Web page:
Then we thought we would go into business and we got a basement on Hamilton avenue, near the Ferry, and put four chairs in it We paid $75 for the chairs and all the other things. We had tables and looking glasses there and curtains. We took the papers that have the pictures in and made the place high toned Outside we had a big sign that said:


Men that did not want to pay ten cents could get a good shine for five cents, but it was not an oil shine. W e had two boys helping us and paid each of them fifty cents a day. The rent of the place was $20 a month, so the expenses were very great, but we made money from the beginning. We slept in the basement, but got our meals in the saloon till we could put a stove in our place, and then Francisco cooked for us all. That would not do, tho, because some of our customers said that they did not like to smell garlic and onions and red herrings. I thought that was strange, but we had to do what the customers said So we got the woman who lived upstairs to give us our meals and paid her $1.50 a week each She gave the boys soup in the middle of the day five cents for two plates.

We remembered the priest, the friend of Ciguciano, and what he had said to us about religion, and as soon as we came to the country, we began to go to the Italian church The priest we found here was a good man, but he asked the people for money for the church The Italians did not like to give because they said it looked like buying religion. The priest says it is different here from Italy because all the churches there are what they call endowed, while here all they have is what the people give. Of course I and Francisco understand that, but the Italians who cannot read and write shake their heads and say that it is wrong for a priest to want money.

We had said that when we saved $1,000 each we would go back to Italy and buy a farm, but now that the time is coming we are so busy and making so much money that we think we will stay. We have opened another parlor near South Ferry, in New York. We have to pay $30 a month rent, but the business is very good The boys in the place charge sixty cents a day because there is so much work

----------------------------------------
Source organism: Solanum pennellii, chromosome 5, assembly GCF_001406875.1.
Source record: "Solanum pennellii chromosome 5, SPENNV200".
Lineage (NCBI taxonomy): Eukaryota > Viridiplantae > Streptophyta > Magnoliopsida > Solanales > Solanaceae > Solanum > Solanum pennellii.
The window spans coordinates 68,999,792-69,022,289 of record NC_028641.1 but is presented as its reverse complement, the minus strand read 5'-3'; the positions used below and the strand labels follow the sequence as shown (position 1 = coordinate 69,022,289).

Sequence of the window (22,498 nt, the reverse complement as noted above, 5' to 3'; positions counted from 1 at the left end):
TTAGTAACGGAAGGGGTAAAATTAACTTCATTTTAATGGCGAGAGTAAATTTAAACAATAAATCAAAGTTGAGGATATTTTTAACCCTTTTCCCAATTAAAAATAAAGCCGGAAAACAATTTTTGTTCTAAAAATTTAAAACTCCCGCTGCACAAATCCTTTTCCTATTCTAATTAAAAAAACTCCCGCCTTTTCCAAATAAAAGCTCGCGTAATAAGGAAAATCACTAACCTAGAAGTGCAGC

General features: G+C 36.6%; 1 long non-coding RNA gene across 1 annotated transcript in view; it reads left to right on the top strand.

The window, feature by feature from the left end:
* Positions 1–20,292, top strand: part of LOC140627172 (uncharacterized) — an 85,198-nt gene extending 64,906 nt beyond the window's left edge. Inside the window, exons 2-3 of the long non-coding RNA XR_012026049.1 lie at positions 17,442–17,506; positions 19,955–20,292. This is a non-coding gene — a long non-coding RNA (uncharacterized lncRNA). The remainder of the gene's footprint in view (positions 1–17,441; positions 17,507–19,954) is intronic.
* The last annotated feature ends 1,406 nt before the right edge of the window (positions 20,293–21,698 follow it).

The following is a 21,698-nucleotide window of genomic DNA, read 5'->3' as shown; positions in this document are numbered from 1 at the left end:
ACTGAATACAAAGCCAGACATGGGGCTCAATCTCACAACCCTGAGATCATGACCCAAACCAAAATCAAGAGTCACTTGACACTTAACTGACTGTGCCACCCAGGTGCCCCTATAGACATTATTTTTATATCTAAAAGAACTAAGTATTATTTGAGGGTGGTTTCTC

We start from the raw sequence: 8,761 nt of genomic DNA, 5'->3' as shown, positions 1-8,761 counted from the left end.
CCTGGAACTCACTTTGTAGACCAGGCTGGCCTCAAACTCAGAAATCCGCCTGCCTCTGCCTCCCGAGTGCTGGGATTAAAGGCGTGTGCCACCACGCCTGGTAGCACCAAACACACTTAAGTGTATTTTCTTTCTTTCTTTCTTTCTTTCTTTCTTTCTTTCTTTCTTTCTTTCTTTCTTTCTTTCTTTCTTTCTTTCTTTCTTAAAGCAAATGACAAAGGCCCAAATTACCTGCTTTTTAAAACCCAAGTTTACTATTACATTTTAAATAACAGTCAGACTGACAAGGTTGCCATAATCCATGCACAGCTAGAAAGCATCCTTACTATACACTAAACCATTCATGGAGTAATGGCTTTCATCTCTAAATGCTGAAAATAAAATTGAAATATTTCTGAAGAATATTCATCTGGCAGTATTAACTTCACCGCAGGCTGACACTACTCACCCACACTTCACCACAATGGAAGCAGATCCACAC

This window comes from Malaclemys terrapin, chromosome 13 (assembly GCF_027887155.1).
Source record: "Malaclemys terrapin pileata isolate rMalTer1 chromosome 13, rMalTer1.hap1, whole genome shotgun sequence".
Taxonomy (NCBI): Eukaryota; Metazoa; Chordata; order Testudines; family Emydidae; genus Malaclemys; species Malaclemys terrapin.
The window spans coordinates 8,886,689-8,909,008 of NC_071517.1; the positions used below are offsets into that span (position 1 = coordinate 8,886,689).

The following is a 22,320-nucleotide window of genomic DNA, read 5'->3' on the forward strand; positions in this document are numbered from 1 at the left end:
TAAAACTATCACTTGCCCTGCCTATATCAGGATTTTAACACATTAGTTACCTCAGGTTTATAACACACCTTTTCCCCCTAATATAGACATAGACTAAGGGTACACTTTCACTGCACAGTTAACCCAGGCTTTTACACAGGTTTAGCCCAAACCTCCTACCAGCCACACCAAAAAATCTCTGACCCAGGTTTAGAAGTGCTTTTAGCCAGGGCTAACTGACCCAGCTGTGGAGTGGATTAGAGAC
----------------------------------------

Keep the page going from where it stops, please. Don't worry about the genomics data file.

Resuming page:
At first we did not know much of this country, but by and by we learned There are here plenty of Protestants who are heretics, but they have a religion, too. Many of the finest churches are Protestant, but they have no saints and no altars, which seems strange.

These people are without a king such as ours in Italy. It is what they call a Republic, as Garibaldi wanted, and every year in the fall the people vote. They wanted us to vote last fall, but we did not A man came and said that he would get us made Americans for fifty cents and then we could get two dollars for our votes. I talked to some of our people and they told me that we should have to put a paper in a box telling who we wanted to govern us.

I went with five men to the court and when they asked me how long I had been in the country I told them two years. Afterward my countrymen said I was a fool and would never learn politics. "You should have said you were five years here and then we would swear to it," was what they told me.

There are two kinds of people that vote here, Republicans and Democrats. I went to a Republican meeting and the man said that the Republicans want a Republic and the Democrats are against it He said that Democrats are for a king whose name is Bryan and who is an Irishman There are some good Irishmen, but many of them insult Italians. They call us Dagoes. So I will be a Republican
I like this country now and I don't see why we should have a king Garibaldi didn't want a king and he was the greatest man that ever lived.

I and Francisco are to be Americans in three years. The court gave us papers and said we must wait and we must be able to read some things and tell who the ruler of the country is.

There are plenty of rich Italians here, men who a few years ago had nothing and now have so much money that they could not count all their dollars in a week The richest ones go away from the other Italians and live with the Americans.

We have joined a club and have much pleasure in the evenings. The club has rooms down in Sackett Street and we meet many people and are learning new things all the time. We were very ignorant when we came here, but now we have learned much

On Sundays we get a horse and carriage from the grocer and go down to Coney Island We go to the theatres often and other evenings we go to the houses of our friends and play cards.

I am nineteen years of age now and have $700 saved Francisco is twenty one and has about $900. We shall open some more parlors soon I know an Italian who was a bootblack ten years ago and now bosses bootblacks all over the city, who has so much money that if it was turned into gold it would weigh more than himself.

Francisco and I have a room to ourselves now and some people call us "swells." Ciguciano said that we should be great men Francisco bought a gold watch with a gold chain as thick as his thumb. He is a very handsome fellow and I think he likes a young lady that he met at a picnic out at Ridgewood.

I often think of Ciguciano and Teresa. He is a good man, one in a thousand, and she was very beautiful May be I shall write to them about coming to this country.

Brooklyn N. Y.